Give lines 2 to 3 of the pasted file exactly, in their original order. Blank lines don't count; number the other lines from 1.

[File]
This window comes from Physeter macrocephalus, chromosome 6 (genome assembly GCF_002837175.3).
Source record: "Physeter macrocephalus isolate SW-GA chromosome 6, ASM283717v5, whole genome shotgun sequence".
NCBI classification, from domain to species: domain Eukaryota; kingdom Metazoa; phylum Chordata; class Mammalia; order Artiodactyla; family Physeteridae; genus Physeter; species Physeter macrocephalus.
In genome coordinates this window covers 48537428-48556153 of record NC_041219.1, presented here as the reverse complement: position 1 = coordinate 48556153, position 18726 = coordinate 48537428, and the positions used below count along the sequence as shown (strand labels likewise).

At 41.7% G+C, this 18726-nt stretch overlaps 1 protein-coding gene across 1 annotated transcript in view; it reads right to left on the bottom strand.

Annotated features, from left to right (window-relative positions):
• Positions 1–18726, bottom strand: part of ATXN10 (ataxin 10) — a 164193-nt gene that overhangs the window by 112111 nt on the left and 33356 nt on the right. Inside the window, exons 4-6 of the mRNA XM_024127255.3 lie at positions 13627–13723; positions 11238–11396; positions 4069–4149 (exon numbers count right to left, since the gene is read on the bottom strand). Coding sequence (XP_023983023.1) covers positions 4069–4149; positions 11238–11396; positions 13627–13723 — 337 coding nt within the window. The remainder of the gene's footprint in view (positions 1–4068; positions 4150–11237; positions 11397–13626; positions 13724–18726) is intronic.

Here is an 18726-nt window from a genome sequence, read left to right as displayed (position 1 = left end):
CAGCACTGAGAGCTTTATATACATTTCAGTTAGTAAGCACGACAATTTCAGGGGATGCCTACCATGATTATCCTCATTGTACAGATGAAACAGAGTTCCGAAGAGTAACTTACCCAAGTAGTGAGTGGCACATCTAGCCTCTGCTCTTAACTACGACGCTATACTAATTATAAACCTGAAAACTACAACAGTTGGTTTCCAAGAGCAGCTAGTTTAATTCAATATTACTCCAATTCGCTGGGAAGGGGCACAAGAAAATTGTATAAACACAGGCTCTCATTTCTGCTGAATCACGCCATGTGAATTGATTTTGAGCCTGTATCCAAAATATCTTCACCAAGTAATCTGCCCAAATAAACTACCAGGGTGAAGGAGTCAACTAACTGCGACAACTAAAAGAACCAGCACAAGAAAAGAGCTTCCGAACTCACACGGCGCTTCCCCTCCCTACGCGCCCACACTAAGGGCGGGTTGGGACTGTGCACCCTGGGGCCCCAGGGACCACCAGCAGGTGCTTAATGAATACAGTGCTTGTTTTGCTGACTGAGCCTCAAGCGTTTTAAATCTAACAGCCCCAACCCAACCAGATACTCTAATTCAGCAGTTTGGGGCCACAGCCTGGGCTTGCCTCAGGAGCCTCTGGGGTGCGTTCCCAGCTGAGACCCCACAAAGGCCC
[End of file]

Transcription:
Source record: "Physeter macrocephalus isolate SW-GA chromosome 6, ASM283717v5, whole genome shotgun sequence".
NCBI classification, from domain to species: domain Eukaryota; kingdom Metazoa; phylum Chordata; class Mammalia; order Artiodactyla; family Physeteridae; genus Physeter; species Physeter macrocephalus.